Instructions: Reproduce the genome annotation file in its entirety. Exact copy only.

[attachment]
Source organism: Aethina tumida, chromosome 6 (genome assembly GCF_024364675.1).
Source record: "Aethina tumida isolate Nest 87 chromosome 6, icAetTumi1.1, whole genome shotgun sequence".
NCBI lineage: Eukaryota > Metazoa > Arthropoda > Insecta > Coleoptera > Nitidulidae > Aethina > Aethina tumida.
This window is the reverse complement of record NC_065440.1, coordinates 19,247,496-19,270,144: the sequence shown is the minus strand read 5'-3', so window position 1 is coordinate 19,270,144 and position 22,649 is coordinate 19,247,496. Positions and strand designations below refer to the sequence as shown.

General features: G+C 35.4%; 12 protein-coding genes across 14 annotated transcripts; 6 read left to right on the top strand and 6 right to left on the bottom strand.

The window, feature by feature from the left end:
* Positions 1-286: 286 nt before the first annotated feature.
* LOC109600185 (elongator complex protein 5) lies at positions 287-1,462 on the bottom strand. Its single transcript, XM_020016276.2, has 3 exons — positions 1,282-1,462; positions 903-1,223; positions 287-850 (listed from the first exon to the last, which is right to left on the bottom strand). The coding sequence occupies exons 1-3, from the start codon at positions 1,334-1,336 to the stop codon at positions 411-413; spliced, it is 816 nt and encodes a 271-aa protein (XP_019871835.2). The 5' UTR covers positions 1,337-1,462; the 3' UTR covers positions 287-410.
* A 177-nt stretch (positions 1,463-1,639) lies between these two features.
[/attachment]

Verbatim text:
Source organism: Aethina tumida, chromosome 6 (genome assembly GCF_024364675.1).
Source record: "Aethina tumida isolate Nest 87 chromosome 6, icAetTumi1.1, whole genome shotgun sequence".
NCBI lineage: Eukaryota > Metazoa > Arthropoda > Insecta > Coleoptera > Nitidulidae > Aethina > Aethina tumida.
This window is the reverse complement of record NC_065440.1, coordinates 19,247,496-19,270,144: the sequence shown is the minus strand read 5'-3', so window position 1 is coordinate 19,270,144 and position 22,649 is coordinate 19,247,496. Positions and strand designations below refer to the sequence as shown.

General features: G+C 35.4%; 12 protein-coding genes across 14 annotated transcripts; 6 read left to right on the top strand and 6 right to left on the bottom strand.

The window, feature by feature from the left end:
* Positions 1-286: 286 nt before the first annotated feature.
* LOC109600185 (elongator complex protein 5) lies at positions 287-1,462 on the bottom strand. Its single transcript, XM_020016276.2, has 3 exons — positions 1,282-1,462; positions 903-1,223; positions 287-850 (listed from the first exon to the last, which is right to left on the bottom strand). The coding sequence occupies exons 1-3, from the start codon at positions 1,334-1,336 to the stop codon at positions 411-413; spliced, it is 816 nt and encodes a 271-aa protein (XP_019871835.2). The 5' UTR covers positions 1,337-1,462; the 3' UTR covers positions 287-410.
* A 177-nt stretch (positions 1,463-1,639) lies between these two features.